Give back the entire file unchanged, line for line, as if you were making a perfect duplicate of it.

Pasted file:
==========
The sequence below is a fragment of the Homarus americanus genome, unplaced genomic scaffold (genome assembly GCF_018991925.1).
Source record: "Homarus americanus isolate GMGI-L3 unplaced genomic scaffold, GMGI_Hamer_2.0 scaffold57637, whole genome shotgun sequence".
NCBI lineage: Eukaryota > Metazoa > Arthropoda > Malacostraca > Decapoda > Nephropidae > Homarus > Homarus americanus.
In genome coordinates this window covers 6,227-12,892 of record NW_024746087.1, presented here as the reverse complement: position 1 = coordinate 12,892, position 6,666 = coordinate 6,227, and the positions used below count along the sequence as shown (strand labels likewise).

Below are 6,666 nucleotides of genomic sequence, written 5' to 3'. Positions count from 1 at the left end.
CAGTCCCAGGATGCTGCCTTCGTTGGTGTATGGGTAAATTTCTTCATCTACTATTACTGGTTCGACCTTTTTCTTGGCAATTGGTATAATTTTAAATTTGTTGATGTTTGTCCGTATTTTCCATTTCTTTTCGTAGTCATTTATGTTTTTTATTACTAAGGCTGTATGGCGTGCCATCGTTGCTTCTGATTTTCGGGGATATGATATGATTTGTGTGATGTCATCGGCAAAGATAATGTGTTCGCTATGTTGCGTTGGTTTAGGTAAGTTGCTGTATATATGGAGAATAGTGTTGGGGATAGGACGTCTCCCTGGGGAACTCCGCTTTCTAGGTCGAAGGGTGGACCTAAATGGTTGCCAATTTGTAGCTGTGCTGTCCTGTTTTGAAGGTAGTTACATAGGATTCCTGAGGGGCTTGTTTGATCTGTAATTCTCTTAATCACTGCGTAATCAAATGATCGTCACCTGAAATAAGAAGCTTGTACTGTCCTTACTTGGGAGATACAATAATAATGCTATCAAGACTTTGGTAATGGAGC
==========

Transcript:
The sequence below is a fragment of the Homarus americanus genome, unplaced genomic scaffold (genome assembly GCF_018991925.1).
Source record: "Homarus americanus isolate GMGI-L3 unplaced genomic scaffold, GMGI_Hamer_2.0 scaffold57637, whole genome shotgun sequence".
NCBI lineage: Eukaryota > Metazoa > Arthropoda > Malacostraca > Decapoda > Nephropidae > Homarus > Homarus americanus.
In genome coordinates this window covers 6,227-12,892 of record NW_024746087.1, presented here as the reverse complement: position 1 = coordinate 12,892, position 6,666 = coordinate 6,227, and the positions used below count along the sequence as shown (strand labels likewise).

Below are 6,666 nucleotides of genomic sequence, written 5' to 3'. Positions count from 1 at the left end.
CAGTCCCAGGATGCTGCCTTCGTTGGTGTATGGGTAAATTTCTTCATCTACTATTACTGGTTCGACCTTTTTCTTGGCAATTGGTATAATTTTAAATTTGTTGATGTTTGTCCGTATTTTCCATTTCTTTTCGTAGTCATTTATGTTTTTTATTACTAAGGCTGTATGGCGTGCCATCGTTGCTTCTGATTTTCGGGGATATGATATGATTTGTGTGATGTCATCGGCAAAGATAATGTGTTCGCTATGTTGCGTTGGTTTAGGTAAGTTGCTGTATATATGGAGAATAGTGTTGGGGATAGGACGTCTCCCTGGGGAACTCCGCTTTCTAGGTCGAAGGGTGGACCTAAATGGTTGCCAATTTGTAGCTGTGCTGTCCTGTTTTGAAGGTAGTTACATAGGATTCCTGAGGGGCTTGTTTGATCTGTAATTCTCTTAATCACTGCGTAATCAAATGATCGTCACCTGAAATAAGAAGCTTGTACTGTCCTTACTTGGGAGATACAATAATAATGCTATCAAGACTTTGGTAATGGAGC